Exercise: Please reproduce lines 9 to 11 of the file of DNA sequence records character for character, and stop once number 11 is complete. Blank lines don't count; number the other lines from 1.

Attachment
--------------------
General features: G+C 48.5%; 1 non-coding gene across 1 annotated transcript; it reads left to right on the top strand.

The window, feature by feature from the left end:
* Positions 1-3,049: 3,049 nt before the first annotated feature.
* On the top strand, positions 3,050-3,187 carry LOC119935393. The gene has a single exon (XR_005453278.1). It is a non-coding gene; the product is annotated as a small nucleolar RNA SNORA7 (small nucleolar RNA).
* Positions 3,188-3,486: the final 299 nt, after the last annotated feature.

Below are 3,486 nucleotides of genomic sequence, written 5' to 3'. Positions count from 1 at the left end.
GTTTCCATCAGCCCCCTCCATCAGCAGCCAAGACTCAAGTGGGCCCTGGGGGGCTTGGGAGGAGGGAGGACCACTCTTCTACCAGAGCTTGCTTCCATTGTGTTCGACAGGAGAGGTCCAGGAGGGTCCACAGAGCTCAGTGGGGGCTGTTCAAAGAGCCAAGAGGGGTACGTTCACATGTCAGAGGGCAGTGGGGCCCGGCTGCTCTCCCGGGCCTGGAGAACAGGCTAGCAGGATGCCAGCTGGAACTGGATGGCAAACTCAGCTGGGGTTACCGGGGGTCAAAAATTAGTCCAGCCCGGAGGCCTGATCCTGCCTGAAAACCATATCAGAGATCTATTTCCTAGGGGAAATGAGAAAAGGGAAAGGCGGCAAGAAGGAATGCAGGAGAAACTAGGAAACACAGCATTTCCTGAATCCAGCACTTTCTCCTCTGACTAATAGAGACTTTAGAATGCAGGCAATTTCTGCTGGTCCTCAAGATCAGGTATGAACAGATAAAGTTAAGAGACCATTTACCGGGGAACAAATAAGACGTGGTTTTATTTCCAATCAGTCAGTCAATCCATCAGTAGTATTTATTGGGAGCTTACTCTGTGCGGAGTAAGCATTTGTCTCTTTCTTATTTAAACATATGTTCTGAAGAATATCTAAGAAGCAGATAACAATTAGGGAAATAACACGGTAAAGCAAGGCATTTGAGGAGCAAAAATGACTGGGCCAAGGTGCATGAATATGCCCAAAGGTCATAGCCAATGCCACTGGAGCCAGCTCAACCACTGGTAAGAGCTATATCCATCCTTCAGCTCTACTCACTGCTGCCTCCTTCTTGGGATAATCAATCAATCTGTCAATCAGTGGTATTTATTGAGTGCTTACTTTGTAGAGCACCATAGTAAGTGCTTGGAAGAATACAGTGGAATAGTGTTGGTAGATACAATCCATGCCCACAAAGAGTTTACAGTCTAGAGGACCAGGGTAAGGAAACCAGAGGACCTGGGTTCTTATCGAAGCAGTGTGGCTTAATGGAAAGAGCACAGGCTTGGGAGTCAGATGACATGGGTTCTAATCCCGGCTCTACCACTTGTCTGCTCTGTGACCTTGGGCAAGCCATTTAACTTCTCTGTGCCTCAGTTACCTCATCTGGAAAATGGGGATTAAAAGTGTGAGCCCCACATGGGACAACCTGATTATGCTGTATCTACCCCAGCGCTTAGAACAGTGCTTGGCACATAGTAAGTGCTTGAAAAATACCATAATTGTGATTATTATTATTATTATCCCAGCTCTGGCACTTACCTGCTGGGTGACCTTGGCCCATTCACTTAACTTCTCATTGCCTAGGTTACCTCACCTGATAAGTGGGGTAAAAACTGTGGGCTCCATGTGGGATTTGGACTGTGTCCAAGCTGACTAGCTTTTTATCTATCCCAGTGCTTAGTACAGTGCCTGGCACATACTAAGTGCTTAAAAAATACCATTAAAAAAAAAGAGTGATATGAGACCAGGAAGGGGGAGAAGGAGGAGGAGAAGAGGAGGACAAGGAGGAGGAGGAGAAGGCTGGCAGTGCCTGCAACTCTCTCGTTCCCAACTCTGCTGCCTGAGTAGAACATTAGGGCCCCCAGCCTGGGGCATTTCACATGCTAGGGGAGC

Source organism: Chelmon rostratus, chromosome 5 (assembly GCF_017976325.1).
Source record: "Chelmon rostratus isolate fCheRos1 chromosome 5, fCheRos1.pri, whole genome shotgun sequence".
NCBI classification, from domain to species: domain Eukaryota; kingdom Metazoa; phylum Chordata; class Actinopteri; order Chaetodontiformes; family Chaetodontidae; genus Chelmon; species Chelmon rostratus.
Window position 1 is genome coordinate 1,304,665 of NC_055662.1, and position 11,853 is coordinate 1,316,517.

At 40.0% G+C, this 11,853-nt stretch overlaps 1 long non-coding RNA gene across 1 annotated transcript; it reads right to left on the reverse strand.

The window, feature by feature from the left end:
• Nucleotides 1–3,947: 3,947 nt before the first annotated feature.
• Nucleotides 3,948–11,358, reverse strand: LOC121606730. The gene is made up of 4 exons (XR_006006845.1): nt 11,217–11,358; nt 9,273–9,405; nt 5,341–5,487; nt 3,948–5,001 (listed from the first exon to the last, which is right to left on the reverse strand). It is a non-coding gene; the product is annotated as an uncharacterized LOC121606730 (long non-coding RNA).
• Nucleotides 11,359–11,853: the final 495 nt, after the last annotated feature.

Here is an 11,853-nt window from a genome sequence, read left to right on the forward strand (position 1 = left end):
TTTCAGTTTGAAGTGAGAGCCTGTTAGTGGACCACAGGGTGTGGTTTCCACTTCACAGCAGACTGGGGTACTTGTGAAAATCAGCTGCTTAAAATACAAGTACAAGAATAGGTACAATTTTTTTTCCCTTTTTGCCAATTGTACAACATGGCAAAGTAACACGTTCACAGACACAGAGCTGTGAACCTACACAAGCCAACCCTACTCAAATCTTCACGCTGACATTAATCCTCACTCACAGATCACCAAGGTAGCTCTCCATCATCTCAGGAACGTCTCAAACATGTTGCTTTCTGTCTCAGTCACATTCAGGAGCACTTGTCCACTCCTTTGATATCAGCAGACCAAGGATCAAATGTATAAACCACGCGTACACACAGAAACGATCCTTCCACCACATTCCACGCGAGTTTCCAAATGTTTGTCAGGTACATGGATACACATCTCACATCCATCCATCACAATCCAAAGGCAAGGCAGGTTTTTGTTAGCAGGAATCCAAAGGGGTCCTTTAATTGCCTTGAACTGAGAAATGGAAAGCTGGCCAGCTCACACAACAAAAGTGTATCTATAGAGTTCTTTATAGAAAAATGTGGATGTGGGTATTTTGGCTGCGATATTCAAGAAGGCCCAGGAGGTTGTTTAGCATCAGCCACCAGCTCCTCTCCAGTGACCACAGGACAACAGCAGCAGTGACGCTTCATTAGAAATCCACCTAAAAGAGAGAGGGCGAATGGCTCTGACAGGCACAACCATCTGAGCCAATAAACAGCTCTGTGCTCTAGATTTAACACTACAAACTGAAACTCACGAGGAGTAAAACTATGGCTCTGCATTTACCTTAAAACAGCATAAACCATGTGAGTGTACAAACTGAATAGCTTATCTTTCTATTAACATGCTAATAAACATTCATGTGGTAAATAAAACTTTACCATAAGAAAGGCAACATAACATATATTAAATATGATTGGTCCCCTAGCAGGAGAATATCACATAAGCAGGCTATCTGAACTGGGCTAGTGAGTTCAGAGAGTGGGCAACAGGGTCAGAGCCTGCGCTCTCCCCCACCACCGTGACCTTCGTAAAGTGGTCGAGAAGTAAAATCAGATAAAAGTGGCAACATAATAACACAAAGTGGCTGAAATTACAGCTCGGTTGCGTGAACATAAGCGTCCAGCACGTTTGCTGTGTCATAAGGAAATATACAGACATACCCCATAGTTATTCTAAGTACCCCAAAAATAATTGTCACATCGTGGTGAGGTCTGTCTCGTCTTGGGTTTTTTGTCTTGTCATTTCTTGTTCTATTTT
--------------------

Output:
Source record: "Chelmon rostratus isolate fCheRos1 chromosome 5, fCheRos1.pri, whole genome shotgun sequence".
NCBI classification, from domain to species: domain Eukaryota; kingdom Metazoa; phylum Chordata; class Actinopteri; order Chaetodontiformes; family Chaetodontidae; genus Chelmon; species Chelmon rostratus.
Window position 1 is genome coordinate 1,304,665 of NC_055662.1, and position 11,853 is coordinate 1,316,517.